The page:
Monday, 28 June 2010

Lost Lad & the Derwent edges

Every year, two friends come over from America, and stay in Bakewell for around three weeks. They walk EVERY day, using only local transport to reach their walks. They get to see so much of the Peak District, but there are some places that are just inaccessible by bus etc, so while they were here, I took them in the car to a couple.
We went up to Kinder Scout from the Snake Pass (via Blackden Brook) on a previous walk, but today they wanted to see 'Lost Lad'. You can read up on the legend here;
It's been a while since I've been up there myself, so we got together with Tom, another friend, and set off to the start at the Fairholmes visitors centre on Ladybower.
The reservoir was still and reflective on this warm, Summer day.
As I stood, I heard a cuckoo, the second I'd heard this year.
I also watched pied flycatchers dancing in the sunlight and catching flies.

Looking down the reservoir, all looks well, but later pics will show the
water is low in the upper reservoirs.
In the drought a few years ago, I remember walking UNDER these pipes,
and the 'reservoir' was no more than a small stream running along the floor of the basin.
The mighty Derwent Dam, one of three in the Ladybower chain,
Howden being the third.
Above the dam, the rhododendrons are in full bloom now.
Looking down the Derwent reservoir, you can see the water is low.
And looking up - well, now it looks even worse.
You can see the turret of the Howden dam peeping out of the trees.
But soon we left the levels of the valley, and started the long climb up to 'Lost Lad' hillend.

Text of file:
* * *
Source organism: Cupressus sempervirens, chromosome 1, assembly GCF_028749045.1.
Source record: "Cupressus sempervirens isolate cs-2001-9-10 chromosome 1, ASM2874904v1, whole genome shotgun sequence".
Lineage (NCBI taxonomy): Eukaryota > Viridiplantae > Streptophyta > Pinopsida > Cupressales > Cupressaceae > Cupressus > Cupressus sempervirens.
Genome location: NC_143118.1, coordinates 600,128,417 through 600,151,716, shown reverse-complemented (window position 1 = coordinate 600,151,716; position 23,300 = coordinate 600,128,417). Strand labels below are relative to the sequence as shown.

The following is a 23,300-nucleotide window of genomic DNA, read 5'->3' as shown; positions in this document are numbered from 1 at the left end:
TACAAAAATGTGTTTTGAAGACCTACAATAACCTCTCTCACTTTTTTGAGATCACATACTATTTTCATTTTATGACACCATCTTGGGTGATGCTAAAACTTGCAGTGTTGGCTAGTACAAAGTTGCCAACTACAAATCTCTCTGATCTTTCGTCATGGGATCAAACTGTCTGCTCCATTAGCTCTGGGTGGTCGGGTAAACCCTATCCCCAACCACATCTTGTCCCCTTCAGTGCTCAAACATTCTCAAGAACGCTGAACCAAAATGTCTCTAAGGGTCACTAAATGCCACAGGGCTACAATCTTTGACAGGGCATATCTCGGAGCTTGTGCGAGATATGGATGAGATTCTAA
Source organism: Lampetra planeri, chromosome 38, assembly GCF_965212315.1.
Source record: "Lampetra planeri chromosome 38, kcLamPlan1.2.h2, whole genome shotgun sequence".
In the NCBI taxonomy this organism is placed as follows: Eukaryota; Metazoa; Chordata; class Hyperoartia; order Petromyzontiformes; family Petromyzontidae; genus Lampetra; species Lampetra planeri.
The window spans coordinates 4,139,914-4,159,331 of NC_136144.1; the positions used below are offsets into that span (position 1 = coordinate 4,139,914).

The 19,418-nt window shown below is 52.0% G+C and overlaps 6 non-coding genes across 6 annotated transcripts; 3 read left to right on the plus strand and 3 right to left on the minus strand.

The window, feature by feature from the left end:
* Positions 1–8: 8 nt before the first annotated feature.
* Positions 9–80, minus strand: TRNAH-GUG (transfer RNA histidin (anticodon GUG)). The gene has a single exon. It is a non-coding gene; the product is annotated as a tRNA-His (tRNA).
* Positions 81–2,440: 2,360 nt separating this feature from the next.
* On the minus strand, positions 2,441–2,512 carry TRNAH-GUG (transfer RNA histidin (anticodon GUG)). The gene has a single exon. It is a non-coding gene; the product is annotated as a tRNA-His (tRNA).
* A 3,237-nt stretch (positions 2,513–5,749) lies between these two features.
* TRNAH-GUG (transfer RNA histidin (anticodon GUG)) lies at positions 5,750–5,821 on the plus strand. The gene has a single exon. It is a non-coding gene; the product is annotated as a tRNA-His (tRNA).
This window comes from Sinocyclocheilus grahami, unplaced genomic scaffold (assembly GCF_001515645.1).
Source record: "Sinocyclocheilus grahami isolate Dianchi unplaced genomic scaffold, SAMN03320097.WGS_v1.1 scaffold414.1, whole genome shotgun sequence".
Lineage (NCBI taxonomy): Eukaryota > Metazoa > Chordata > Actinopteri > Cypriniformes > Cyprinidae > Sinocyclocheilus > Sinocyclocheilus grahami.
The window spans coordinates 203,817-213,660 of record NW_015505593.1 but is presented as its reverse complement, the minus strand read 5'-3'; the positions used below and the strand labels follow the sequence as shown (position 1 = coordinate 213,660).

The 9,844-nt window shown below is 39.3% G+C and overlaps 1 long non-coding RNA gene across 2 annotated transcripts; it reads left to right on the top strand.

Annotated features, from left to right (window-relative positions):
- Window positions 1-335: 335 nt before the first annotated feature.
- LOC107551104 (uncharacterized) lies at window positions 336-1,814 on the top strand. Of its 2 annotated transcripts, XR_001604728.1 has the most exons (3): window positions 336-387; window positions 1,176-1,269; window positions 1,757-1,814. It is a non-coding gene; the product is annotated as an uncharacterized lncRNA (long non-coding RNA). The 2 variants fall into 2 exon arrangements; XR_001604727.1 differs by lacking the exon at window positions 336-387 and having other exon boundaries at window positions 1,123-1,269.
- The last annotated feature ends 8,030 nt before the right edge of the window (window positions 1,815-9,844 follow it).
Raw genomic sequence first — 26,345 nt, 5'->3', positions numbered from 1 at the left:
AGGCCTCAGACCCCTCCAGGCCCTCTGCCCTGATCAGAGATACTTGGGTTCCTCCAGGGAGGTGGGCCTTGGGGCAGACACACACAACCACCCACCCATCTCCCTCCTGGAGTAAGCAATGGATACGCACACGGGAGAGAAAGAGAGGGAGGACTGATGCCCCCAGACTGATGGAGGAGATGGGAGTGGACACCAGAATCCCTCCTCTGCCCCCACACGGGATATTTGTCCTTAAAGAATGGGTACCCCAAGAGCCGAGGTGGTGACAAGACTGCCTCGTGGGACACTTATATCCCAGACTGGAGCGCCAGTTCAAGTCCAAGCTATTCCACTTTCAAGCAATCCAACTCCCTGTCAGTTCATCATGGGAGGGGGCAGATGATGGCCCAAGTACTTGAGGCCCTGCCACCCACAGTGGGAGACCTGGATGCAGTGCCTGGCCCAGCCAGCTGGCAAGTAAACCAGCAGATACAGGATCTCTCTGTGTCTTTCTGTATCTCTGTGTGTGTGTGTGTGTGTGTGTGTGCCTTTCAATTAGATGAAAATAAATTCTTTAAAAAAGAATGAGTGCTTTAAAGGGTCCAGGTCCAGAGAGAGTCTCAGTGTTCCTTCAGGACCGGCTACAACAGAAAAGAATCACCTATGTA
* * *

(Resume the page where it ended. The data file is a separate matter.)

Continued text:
This well-worn track is used by the grouse shooting fraternity.
Simplicity - just clouds and moorland - beautiful!
The promontory you can see is Crookstone Knoll, on Kinder Scout's north east edge.
The path winds across the high moors to Hillend.
The classic view of the Castleton skyline.
The final path up to Lost Lad, so popular, it has had to be paved.
Steven, me and Tom on the topographic cairn at Lost Lad.
Worn rocks on Derwent Edge
Some of them actually LOOK like animals.
(ok, ok - I DID add a bit to this one)
It wouldn't move!
Again, the path along the Derwent edge was well-worn and paved.
The paving stones are the floors of old mills, and are bought
by the National trust. I think they are a necessary evil, and don't look too bad.
Instead of being laid in straight lines, they are 'meandered' to be more pleasing to the eye.
Kinder Scout, from Derwent edge.
Win hill, and the 'cakes of bread'.
Me, with what I would say was not a bad view!
A MUCH better view of Crookstone knoll, now we are higher up.
The original plan was to do a six mile walk, but we were up here, had the luxury of time,
and it was a great day so I decided to walk us along the Derwent edge as far as the
Wheel stones, before making our descent back to the car.
The Ladybower viaduct was coming into view now.
The Wheel Stones, just beyond this, we left the edges.
What a SUPER view today - perfect for Steven and Steph's
last walk before returning home for another year.
And so we began our descent.
The greens of the fields, and the grey of the walls
complimented each other perfectly.
We reached the car in good time, now all that was left was for me to wash,
change, and get ready for an evening shift in the cafe!
Thanks to Sue for letting me run away for the day :-)


  1. Beautiful photographs, as always x

  2. Thought the 'doctored' pic was hilarious! How long was the walk in the end - think I will have to do this one too!

  3. Thanks again Wendle, and Helen - it was 9.07 miles, with just over 1500 feet of ascent :-)

  4. I get about the Peak District using public transport. Many areas are accessible to me, but the higher parts unfortunately aren't.